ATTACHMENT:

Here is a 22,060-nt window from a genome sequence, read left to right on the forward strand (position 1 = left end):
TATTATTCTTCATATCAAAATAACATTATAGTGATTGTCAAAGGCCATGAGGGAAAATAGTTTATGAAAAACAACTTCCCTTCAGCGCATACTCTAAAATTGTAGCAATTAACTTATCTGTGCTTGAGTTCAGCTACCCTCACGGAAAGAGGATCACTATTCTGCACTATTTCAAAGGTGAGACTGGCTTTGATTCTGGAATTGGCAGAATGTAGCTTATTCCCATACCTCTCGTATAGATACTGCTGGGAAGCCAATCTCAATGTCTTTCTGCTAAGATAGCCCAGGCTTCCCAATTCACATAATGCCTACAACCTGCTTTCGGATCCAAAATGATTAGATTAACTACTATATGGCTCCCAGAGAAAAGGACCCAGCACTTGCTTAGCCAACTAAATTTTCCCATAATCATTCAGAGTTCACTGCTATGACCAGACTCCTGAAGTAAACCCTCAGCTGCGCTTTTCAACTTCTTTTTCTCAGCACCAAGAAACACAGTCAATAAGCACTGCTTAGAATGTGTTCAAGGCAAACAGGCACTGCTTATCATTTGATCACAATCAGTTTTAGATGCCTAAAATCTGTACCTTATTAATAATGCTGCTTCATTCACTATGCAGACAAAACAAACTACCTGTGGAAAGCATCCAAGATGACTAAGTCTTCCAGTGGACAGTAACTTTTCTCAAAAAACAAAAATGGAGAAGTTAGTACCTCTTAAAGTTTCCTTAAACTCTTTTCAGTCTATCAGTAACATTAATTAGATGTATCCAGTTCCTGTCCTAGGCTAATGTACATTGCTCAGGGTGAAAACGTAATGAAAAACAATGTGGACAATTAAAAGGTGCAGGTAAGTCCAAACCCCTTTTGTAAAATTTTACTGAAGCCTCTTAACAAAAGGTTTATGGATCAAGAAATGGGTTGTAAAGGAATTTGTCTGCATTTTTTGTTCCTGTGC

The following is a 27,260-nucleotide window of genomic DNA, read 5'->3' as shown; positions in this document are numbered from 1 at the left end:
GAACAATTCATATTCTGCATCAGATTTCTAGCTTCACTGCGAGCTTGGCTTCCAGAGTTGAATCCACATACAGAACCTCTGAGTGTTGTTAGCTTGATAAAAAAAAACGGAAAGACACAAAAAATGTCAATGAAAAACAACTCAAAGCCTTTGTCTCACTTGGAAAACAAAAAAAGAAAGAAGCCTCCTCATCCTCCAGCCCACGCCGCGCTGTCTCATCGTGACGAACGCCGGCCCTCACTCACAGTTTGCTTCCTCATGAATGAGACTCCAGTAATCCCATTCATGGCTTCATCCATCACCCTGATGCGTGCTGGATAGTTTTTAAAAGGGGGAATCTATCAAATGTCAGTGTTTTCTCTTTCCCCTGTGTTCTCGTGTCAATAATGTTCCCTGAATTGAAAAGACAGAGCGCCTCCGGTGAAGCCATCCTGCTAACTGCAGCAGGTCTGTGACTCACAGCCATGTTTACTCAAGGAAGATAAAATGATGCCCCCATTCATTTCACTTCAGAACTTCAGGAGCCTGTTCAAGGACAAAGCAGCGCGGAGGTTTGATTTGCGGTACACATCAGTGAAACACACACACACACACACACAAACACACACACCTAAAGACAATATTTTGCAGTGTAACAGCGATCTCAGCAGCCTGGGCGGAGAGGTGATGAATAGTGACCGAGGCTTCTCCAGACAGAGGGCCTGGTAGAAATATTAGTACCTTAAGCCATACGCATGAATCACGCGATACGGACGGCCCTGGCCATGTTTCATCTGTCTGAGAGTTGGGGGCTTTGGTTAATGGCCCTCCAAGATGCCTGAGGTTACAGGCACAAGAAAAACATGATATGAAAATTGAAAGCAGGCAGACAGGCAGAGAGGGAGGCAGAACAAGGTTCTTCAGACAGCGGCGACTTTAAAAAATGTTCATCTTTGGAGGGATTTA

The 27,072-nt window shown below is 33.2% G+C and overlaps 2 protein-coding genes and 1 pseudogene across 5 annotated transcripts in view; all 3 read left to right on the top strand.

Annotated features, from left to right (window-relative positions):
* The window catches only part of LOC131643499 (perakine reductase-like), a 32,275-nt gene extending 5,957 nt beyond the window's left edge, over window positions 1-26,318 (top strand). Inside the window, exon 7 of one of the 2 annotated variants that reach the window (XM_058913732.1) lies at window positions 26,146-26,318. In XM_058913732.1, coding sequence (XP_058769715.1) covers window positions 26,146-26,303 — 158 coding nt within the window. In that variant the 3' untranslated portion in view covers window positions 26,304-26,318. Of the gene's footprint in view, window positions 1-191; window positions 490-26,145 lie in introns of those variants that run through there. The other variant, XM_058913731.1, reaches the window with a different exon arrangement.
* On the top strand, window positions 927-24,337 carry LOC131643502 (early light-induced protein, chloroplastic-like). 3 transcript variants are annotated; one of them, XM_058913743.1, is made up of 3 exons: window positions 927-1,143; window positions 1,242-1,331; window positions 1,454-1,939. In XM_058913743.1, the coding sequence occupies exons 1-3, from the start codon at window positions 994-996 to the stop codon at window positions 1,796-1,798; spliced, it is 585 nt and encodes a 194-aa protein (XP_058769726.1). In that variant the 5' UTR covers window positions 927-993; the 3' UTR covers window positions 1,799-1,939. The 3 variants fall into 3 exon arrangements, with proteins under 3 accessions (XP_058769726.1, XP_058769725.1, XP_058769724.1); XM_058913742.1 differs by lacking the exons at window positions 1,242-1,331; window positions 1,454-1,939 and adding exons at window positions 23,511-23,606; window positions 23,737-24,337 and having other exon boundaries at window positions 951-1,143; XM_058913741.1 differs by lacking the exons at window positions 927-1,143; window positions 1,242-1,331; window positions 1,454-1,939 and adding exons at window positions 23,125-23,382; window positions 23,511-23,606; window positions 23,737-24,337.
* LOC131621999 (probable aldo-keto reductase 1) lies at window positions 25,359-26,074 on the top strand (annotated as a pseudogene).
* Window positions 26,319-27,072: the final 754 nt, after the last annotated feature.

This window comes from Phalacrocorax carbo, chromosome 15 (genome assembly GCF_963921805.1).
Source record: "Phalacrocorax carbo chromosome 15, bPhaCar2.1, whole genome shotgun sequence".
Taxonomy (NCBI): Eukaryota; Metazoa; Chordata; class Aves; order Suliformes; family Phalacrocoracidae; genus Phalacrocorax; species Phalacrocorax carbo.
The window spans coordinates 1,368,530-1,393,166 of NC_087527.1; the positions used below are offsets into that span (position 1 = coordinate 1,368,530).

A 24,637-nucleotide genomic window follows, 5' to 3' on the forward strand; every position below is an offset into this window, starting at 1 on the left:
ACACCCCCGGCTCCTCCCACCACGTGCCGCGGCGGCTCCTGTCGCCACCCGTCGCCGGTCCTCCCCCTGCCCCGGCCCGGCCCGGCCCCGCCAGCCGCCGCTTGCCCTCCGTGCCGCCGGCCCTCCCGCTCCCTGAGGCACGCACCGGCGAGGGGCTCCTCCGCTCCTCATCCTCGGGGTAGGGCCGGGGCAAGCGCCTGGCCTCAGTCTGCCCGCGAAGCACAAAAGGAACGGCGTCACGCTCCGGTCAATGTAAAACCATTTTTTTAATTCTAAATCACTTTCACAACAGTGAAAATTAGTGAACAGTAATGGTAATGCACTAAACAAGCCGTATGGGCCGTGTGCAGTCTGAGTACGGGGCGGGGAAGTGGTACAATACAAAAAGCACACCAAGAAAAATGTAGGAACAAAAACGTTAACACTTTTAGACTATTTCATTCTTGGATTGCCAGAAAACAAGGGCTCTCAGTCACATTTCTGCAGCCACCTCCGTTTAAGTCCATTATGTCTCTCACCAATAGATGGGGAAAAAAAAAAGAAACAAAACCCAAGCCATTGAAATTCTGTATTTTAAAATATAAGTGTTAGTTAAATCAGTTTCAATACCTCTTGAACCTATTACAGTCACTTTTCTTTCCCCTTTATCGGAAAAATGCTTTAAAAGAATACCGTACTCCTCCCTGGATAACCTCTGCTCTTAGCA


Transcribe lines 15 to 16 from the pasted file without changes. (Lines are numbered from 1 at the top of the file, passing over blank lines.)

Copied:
A 24,637-nucleotide genomic window follows, 5' to 3' on the forward strand; every position below is an offset into this window, starting at 1 on the left:
ACACCCCCGGCTCCTCCCACCACGTGCCGCGGCGGCTCCTGTCGCCACCCGTCGCCGGTCCTCCCCCTGCCCCGGCCCGGCCCGGCCCCGCCAGCCGCCGCTTGCCCTCCGTGCCGCCGGCCCTCCCGCTCCCTGAGGCACGCACCGGCGAGGGGCTCCTCCGCTCCTCATCCTCGGGGTAGGGCCGGGGCAAGCGCCTGGCCTCAGTCTGCCCGCGAAGCACAAAAGGAACGGCGTCACGCTCCGGTCAATGTAAAACCATTTTTTTAATTCTAAATCACTTTCACAACAGTGAAAATTAGTGAACAGTAATGGTAATGCACTAAACAAGCCGTATGGGCCGTGTGCAGTCTGAGTACGGGGCGGGGAAGTGGTACAATACAAAAAGCACACCAAGAAAAATGTAGGAACAAAAACGTTAACACTTTTAGACTATTTCATTCTTGGATTGCCAGAAAACAAGGGCTCTCAGTCACATTTCTGCAGCCACCTCCGTTTAAGTCCATTATGTCTCTCACCAATAGATGGGGAAAAAAAAAAGAAACAAAACCCAAGCCATTGAAATTCTGTATTTTAAAATATAAGTGTTAGTTAAATCAGTTTCAATACCTCTTGAACCTATTACAGTCACTTTTCTTTCCCCTTTATCGGAAAAATGCTTTAAAAGAATACCGTACTCCTCCCTGGATAACCTCTGCTCTTAGCA